Dot your API’s and cross your t’s

And will you succeed? Yes indeed, yes indeed! Ninety-eight and three-quarters percent guaranteed!
Dr. Seuss
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Linking keys are an important consideration for cross-referencing disparate data sets. And in OSS you have lots of disparate data sets to pull together. For example, every different NMS, EMS, BSS (and even other OSS tools) create / manage disparate data sets. Some of the greatest insights delivered by an OSS come being able to link / merge data sets.

Since the data sources are designed / created independently of each other, they often don’t have naturally occurring linking keys. This is where you can use free-fields to synthetically create linking keys.

Just one thing to check before excitedly jumping up and down at having found a way of linking data sets. The data source may allow you to create linking keys within its user interface, but if its API or data export tools don’t give access to all data objects (including free fields), then you may have difficulty accessing the linking key data.

When assessing your OSS interface, don’t forget to pay close attention to what information is exposed by the API. It is common for less than 100% (less than 98 and three quarters percent even) of data fields to be exposed, so don’t forget to check that the ones you need (eg your free-field text objects) are accessible.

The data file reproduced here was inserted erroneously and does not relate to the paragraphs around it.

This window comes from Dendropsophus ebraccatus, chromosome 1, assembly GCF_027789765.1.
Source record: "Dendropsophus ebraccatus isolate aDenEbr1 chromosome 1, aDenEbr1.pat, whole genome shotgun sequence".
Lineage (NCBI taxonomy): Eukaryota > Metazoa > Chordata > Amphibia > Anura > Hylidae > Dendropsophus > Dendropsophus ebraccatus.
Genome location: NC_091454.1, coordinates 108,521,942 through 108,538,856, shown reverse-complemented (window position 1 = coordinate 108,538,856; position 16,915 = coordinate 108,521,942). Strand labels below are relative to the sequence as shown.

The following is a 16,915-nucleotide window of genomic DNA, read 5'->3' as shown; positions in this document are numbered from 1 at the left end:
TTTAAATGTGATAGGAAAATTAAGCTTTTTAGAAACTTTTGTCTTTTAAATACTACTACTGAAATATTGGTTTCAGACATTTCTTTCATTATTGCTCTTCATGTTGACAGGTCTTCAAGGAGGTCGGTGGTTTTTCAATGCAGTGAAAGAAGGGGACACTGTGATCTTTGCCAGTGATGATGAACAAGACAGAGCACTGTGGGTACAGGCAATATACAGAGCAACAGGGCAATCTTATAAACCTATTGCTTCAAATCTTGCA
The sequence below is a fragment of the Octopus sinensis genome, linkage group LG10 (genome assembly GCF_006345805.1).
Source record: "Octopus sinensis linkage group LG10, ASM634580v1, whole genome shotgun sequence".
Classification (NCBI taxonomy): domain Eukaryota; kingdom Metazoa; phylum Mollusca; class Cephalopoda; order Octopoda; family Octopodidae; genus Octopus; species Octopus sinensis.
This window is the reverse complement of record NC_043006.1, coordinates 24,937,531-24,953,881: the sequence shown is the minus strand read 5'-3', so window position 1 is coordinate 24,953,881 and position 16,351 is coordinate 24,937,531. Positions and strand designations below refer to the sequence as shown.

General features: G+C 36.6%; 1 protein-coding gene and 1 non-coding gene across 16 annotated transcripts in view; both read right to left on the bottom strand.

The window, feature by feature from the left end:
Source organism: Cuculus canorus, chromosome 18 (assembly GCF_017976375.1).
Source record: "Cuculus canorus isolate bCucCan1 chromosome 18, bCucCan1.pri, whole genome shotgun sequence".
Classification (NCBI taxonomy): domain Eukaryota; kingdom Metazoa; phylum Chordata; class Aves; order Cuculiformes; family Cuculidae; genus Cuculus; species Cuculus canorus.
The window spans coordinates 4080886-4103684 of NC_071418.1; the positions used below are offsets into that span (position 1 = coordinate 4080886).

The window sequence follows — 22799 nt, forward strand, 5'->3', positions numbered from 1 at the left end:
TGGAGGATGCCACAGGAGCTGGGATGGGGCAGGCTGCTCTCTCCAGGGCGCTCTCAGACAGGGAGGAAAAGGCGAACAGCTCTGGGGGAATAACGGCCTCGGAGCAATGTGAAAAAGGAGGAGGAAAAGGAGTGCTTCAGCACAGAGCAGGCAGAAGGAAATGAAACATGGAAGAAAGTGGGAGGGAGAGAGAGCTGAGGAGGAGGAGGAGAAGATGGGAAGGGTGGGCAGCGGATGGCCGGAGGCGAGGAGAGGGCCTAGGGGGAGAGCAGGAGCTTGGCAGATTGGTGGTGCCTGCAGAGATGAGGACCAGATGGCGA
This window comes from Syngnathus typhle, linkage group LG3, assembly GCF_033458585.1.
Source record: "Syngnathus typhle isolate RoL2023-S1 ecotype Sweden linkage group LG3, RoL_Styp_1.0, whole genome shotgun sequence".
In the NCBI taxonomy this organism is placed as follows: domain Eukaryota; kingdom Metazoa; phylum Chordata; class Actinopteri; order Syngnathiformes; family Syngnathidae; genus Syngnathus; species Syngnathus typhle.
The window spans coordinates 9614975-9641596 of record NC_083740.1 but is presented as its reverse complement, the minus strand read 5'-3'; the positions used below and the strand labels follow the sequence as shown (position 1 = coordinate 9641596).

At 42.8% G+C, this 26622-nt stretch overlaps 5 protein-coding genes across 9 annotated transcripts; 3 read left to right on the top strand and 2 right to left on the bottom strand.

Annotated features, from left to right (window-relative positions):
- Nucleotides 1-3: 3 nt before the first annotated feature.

PS. Thanks to David for a recent discussion that spawned this post! 🙂

PS2. Thanks to Mark for the helpful reminder that field lengths also need careful consideration (click on comments to see Mark’s notes)

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2 thoughts on “Dot your API’s and cross your t’s

  1. Ryan,
    One of many things to check! This has caught me out at least once on real deployments. That, and also disparity between systems in the number of alternate names/free text fields, and the actual field lengths. It’s unpleasant managing CSV in these fields, that then gets truncated because of a 512 char limit!

  2. Great point Mark!
    Yes, field length can be very annoying …. particularly on the older technologies that were far less than 512 char sizes!
    It’s also one of those sneaky gotchyas when trying to prepare a naming convention (especially if your organisation insists on having a comprehensive naming convention!!). It’s a bit like the weakest link theory – any given object’s naming convention should only be as long as the shortest field length supported by your network/APIs for that object type. 🙂

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